and I never give her an answer.
Because I know;
I can feel it in the depths of me–
she means it.
She doesn’t need to wait for me to make a plan for her life, too.
My girlfriend is in Indonesia without cell service. Casey’s funeral is Tuesday, in Ohio, and I’m already panicking about going. I’m masking the real reasons for my anxiety and dread with silly concerns, about what I should wear, what I should say to his mom, and what I should say to the shell that used to be him.
I need my person. I didn’t know when you really love someone, you constantly worry about their well being when you can’t be in contact with them. I need to know she’s ok and I need to cry some more about my friend, and I need her to make me laugh, because she’s the only one who can right now. I need to hear her laugh, too, because it fills me with something I don’t think anyone has found a word for yet.
Timing is a real bitch sometimes.
Of all the characters I met in South Carolina, you were one of the only people I kept in touch with regularly when I left. Time would pass, but you would always check in on me. You were like a brother; we wanted nothing but the best for one another.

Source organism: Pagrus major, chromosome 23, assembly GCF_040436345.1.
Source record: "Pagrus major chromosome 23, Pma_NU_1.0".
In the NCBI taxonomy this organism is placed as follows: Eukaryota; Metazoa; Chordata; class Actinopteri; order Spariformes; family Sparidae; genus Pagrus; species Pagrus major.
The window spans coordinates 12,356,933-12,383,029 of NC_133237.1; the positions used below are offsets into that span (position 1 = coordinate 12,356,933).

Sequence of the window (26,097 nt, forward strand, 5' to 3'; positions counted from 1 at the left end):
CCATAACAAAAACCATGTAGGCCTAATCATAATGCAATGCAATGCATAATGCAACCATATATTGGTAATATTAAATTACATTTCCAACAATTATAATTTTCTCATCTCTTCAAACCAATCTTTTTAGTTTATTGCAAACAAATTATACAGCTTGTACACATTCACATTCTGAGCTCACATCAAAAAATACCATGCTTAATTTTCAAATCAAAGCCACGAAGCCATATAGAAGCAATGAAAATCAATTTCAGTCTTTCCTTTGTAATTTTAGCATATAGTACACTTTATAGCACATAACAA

I didn’t know what to think of you when we first met, but I quickly learned something very important– you were funny. You were also as sarcastic as I was, and hated that job as much as I did. So that was our common bond. Cracking jokes, and bitching, and eventually talking about bigger things. Life, and love, and the things that we weren’t proud of. You saw me cry on more than one occasion over things that didn’t matter, and in turn you told me about your own struggles. We were hard on each other; honest. Only because we cared, in our weird way.
Remember when you refused to cook food for me because I told you I was trying to eat healthy and diet? Remember when I was having a bad day, so you finally gave in? When I came out to you, you took it in stride. You didn’t crack jokes like the other guys. Instead, you told me to do whatever it was that made me happy.
On my last day of work, you locked me in the walk in cooler and poured buckets of water and flour over my head. I knew what you were going through then, and it wasn’t easy. But you still kept me laughing. At my next job I missed you so much I asked you to come work with me. You were, hands down, the hardest worker there. I was proud to call you my friend.
I guess what I’m getting at by all of this is when I think about my time at the beach, a lot of it was really fucked up. And even though you were going through a ton of tough stuff yourself, you were always a rock for me. Someone I could count on. So today, when I found out you are gone, my heart broke. For you, and those three gorgeous boys of yours, and everyone else who was lucky enough to know you.
Everything you were going through is over. I don’t know what happens when we die, but I’d like to believe that you are happy. That you are at peace, and flashing that big goofy smile of yours.
Thank you for being my friend.